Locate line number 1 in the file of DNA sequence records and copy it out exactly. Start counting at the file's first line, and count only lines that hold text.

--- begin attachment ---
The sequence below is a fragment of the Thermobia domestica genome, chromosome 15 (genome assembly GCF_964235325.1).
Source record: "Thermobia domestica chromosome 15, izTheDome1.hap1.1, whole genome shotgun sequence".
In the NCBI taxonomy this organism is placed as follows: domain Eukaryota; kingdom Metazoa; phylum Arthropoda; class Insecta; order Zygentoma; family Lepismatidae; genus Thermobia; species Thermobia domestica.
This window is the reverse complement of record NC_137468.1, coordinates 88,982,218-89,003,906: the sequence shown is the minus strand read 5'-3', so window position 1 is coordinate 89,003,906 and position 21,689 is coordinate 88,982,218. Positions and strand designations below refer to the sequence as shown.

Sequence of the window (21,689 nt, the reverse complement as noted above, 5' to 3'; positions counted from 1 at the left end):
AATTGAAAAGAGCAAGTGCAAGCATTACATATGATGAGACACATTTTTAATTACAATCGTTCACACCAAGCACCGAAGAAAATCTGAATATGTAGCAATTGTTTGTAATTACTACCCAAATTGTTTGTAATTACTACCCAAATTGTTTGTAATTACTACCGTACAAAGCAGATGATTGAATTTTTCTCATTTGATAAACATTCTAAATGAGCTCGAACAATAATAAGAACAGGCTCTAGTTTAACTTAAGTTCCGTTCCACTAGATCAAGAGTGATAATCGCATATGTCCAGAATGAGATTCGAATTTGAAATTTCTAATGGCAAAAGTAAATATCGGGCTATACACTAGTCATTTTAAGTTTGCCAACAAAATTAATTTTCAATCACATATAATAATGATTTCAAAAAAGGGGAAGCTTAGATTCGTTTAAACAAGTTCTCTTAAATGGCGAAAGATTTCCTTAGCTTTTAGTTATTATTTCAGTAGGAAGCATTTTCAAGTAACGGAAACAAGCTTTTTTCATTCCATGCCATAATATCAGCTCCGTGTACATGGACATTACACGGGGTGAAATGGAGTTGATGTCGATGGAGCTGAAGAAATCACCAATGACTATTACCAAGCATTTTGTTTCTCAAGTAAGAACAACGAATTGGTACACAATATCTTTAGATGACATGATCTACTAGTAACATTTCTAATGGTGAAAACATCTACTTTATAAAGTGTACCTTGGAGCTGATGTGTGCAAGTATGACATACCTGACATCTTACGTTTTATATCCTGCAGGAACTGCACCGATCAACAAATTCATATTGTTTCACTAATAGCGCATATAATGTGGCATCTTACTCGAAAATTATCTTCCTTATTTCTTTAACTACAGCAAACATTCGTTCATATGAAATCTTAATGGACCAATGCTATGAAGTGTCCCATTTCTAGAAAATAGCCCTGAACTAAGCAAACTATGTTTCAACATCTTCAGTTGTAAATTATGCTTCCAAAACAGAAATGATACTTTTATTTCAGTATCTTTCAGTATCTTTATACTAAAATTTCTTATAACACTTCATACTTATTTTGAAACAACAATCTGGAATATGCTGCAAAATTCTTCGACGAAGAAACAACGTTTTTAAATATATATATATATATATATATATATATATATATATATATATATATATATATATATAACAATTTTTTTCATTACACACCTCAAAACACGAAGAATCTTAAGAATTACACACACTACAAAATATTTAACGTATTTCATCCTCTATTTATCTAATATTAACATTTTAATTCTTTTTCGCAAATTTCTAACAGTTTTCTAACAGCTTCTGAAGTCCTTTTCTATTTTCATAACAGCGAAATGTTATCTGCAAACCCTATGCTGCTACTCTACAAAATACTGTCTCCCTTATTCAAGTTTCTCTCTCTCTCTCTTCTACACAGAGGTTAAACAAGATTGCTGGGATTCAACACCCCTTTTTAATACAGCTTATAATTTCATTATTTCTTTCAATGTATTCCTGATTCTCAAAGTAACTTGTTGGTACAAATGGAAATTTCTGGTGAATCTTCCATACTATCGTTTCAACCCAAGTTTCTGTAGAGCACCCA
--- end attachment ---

The sequence below is a fragment of the Thermobia domestica genome, chromosome 15 (genome assembly GCF_964235325.1).